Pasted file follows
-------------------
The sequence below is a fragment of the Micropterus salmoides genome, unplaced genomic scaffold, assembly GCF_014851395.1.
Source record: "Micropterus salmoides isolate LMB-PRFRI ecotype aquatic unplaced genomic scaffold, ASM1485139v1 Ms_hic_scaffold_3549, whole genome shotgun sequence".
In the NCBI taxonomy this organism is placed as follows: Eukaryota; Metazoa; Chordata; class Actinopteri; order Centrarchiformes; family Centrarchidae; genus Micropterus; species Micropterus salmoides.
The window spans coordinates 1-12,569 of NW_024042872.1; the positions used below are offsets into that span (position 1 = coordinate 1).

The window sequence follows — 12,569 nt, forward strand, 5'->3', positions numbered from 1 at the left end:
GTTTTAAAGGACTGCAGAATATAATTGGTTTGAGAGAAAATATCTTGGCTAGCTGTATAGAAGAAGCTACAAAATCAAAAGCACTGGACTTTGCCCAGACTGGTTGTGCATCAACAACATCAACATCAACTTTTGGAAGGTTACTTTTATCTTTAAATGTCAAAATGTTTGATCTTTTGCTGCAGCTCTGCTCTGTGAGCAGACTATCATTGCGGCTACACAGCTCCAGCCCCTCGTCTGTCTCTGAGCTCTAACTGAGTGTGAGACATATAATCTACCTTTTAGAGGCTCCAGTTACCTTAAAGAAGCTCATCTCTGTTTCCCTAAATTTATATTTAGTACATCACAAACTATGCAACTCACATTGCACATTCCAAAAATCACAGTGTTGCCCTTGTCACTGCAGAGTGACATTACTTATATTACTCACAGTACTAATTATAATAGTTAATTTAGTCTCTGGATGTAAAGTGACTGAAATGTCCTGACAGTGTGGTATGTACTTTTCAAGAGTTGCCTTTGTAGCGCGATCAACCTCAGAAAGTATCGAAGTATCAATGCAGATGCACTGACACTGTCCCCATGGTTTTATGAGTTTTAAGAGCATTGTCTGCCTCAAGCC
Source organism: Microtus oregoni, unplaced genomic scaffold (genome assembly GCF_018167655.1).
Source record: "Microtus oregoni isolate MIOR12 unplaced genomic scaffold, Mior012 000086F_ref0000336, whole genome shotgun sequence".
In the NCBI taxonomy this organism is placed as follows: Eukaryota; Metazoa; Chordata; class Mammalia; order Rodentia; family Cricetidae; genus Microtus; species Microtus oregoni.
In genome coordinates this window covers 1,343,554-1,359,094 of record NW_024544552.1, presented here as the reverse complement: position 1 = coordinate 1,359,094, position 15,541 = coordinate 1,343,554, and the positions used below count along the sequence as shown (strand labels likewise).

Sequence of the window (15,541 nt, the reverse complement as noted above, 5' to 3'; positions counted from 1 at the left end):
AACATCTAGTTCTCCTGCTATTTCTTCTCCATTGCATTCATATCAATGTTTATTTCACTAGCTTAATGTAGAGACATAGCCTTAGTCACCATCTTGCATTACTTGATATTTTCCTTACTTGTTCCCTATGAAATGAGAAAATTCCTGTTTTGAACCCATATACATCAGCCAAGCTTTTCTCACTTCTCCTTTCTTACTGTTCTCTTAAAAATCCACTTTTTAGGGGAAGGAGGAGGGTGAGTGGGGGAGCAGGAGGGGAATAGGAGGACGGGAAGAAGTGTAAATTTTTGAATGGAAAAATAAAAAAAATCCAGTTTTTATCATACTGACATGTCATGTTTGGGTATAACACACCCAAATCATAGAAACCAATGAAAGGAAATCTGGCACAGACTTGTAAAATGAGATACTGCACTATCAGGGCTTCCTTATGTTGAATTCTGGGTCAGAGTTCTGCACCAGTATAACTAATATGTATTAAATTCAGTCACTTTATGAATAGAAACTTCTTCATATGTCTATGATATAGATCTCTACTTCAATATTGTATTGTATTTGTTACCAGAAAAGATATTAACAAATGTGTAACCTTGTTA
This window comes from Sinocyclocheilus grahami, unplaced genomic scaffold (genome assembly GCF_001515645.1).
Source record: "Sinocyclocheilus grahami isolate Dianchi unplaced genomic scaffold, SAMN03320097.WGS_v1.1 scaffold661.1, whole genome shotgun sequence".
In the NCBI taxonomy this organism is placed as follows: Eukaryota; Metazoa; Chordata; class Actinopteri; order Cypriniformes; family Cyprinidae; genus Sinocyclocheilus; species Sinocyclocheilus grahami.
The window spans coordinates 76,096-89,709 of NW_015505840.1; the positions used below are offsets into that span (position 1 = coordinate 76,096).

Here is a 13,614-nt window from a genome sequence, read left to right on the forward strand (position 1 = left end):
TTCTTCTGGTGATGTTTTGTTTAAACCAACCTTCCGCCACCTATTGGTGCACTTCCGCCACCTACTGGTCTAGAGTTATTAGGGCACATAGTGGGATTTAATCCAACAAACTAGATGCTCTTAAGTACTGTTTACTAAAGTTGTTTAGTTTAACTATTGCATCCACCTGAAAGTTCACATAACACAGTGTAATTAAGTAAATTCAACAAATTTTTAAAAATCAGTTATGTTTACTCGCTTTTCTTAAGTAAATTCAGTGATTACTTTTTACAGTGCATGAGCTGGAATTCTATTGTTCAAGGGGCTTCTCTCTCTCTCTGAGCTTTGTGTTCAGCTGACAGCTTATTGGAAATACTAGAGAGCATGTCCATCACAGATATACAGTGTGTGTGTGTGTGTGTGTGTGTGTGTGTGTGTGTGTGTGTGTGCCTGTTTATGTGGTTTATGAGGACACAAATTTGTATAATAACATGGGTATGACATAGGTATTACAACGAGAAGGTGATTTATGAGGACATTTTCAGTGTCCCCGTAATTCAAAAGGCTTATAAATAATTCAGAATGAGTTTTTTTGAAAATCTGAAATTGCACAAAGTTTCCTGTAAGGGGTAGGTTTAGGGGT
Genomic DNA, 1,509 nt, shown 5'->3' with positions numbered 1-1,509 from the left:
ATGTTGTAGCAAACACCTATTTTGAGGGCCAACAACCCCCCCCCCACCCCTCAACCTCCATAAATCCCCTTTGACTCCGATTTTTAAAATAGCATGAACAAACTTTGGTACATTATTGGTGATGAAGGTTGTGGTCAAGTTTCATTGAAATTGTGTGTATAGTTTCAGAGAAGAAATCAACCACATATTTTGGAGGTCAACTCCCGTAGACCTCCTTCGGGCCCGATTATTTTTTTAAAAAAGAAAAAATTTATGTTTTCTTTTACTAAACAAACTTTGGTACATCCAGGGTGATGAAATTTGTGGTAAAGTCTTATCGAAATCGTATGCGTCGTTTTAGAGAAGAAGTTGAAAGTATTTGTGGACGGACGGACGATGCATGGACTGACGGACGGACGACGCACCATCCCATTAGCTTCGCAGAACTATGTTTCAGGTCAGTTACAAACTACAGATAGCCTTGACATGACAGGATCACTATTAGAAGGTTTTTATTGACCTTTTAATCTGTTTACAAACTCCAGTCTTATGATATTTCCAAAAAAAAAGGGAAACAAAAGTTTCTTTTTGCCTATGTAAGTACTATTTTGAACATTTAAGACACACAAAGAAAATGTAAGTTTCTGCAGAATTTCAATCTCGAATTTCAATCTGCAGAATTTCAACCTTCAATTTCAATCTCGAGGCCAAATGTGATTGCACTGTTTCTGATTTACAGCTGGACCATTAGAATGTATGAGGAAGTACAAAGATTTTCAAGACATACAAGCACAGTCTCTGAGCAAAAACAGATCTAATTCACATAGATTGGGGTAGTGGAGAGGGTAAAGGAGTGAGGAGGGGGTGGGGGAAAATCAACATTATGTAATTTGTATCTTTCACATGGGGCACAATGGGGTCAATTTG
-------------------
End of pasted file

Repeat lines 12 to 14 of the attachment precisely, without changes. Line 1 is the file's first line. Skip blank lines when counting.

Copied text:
AACATCTAGTTCTCCTGCTATTTCTTCTCCATTGCATTCATATCAATGTTTATTTCACTAGCTTAATGTAGAGACATAGCCTTAGTCACCATCTTGCATTACTTGATATTTTCCTTACTTGTTCCCTATGAAATGAGAAAATTCCTGTTTTGAACCCATATACATCAGCCAAGCTTTTCTCACTTCTCCTTTCTTACTGTTCTCTTAAAAATCCACTTTTTAGGGGAAGGAGGAGGGTGAGTGGGGGAGCAGGAGGGGAATAGGAGGACGGGAAGAAGTGTAAATTTTTGAATGGAAAAATAAAAAAAATCCAGTTTTTATCATACTGACATGTCATGTTTGGGTATAACACACCCAAATCATAGAAACCAATGAAAGGAAATCTGGCACAGACTTGTAAAATGAGATACTGCACTATCAGGGCTTCCTTATGTTGAATTCTGGGTCAGAGTTCTGCACCAGTATAACTAATATGTATTAAATTCAGTCACTTTATGAATAGAAACTTCTTCATATGTCTATGATATAGATCTCTACTTCAATATTGTATTGTATTTGTTACCAGAAAAGATATTAACAAATGTGTAACCTTGTTA
This window comes from Sinocyclocheilus grahami, unplaced genomic scaffold (genome assembly GCF_001515645.1).
Source record: "Sinocyclocheilus grahami isolate Dianchi unplaced genomic scaffold, SAMN03320097.WGS_v1.1 scaffold661.1, whole genome shotgun sequence".